Learning another language of law
How collaborations and technology can improve access to justice through legal education.
Legal education plays an important role in preparing students to serve communities that lack access to justice. An exciting example of this is the University of Ottawa Faculty of Law’s Certification de common law en français (CCLF) , launched in 2016, which allows bilingual students in western law schools the unique opportunity to complete a part of their J.D. in French.
It also illustrates the benefits of partnerships between law schools, the use of technology (hybrid courses and distance learning) and collaborations with community actors for improving access to justice in both official languages.
Despite Census data showing that the English-French bilingualism rate in Canada has reached record rates at 17.9 per cent, French-speaking communities outside Quebec continue to experience barriers when accessing justice in French. Many Francophones remain unaware of their right to French-language services or uncertain about how to exercise those rights. While courts are certainly making progress in parts of the country, the judicial apparatus is not always user-friendly for Francophone litigants and lawyers.
Proceedings in French tend to be long, difficult, and costly. The Supreme Court recognized this in its historic judgment on French minority language education in British-Columbia, Conseil scolaire francophone de la Colombie‑Britannique v British Columbia:
To disregard the problems raised by an erroneous interpretation and application of s. 23, in particular the inevitable judicialization and lengthy delays that are characteristically involved in exercising language rights, is to undermine access to justice and could slow Canada’s historical progress toward the ideal being sought in s. 23: that of “giv[ing] effect to the equal partnership of the two official language groups in the context of education” (Arsenault‑Cameron, at para. 26).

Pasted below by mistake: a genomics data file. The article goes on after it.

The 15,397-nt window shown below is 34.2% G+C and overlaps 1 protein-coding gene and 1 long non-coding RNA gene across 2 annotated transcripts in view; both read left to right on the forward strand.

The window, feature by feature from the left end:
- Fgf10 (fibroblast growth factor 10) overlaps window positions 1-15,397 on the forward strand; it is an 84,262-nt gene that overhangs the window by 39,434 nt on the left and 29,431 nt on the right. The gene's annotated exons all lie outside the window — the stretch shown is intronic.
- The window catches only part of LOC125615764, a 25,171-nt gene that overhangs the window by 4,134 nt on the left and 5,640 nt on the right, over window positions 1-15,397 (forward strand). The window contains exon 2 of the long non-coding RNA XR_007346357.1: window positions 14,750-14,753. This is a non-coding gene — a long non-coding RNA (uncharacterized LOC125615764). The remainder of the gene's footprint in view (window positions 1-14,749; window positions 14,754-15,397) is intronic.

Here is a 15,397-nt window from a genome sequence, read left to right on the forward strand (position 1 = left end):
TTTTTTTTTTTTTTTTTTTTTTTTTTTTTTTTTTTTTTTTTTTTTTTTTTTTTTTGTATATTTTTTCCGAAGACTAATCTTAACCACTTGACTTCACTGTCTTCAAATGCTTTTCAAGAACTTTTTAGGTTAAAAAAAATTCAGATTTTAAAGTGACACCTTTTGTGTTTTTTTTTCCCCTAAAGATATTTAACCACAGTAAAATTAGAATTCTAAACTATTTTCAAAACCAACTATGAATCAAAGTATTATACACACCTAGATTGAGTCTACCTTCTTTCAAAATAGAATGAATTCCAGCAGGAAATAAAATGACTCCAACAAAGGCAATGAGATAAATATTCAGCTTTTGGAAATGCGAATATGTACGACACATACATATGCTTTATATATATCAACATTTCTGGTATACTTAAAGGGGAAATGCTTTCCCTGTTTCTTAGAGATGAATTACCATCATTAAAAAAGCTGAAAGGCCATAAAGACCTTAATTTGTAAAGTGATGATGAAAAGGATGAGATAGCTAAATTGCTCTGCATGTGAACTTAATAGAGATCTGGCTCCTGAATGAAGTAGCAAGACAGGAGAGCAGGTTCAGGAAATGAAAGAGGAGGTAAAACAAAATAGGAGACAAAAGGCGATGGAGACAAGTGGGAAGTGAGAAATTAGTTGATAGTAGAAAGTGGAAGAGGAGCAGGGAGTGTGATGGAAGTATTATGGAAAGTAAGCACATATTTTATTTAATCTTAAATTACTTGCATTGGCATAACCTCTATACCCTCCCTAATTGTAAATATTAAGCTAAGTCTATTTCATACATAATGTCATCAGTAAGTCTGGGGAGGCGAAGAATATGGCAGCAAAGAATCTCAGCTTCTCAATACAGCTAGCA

Part of the challenge is ensuring that Canadian lawyers from coast to coast understand the importance of our official languages in the practice of law in Canada and their corresponding professional obligations to bilingual clients. Law schools throughout Canada are increasingly rising to this challenge, recognizing that many of their students are bilingual, having been through immersion programs for example, and have the requisite capabilities of taking law courses in French.
Relying on technology, creativity, and collaboration
Now offering the CCLF are the law schools of the universities of Calgary and Saskatchewan, where bilingual students have the unique opportunity to obtain a Certification in French Common Law from the University of Ottawa during the completion of their three-year J.D.
Students gain valuable skills in French legal writing and advocacy, as well as a deep understanding of the important issues surrounding language rights in Canada. They complete an exchange in Ottawa, compete in a moot court competition with teams throughout Canada, are paired with experienced mentors in the legal profession, and have the opportunity to complete a credited internship with law firms, organizations and government offices that work in both official languages. CCLF students develop practical skills while contributing to the vibrancy of their local linguistic communities.
It creates a unique environment for students, allowing them to develop a broader blend of legal skills and competencies. The pandemic has meant that Canadian universities have had to quickly turn to technology to offer courses virtually so that students can complete their fall term. This has demonstrated how, in many ways, the CCLF is ahead of the curve in its approach. Since 2016, the CCLF has relied on technological tools to offer hybrid courses permitting students from several universities across Canada to take common law courses in French. Having developed these tools over the past several years, the CCLF shows that with the help of technology, and collaboration with key stakeholders, legal education can be tailored to respond to pressing social concerns.
Since 2016, more than 70 law students in western Canada have taken courses in common law en français, and the demand is steadily increasing. Equipped with important knowledge of the law in both official languages and a richer understanding of language rights in Canada, CCLF students stand out on the job market and are poised to become the bilingual lawyers and judges that the Canadian legal system requires. In fact, CCLF graduates have a 100 per cent articling placement rate and a large proportion of CCLF students have obtained clerkships at all levels of court, including the Supreme Court of Canada.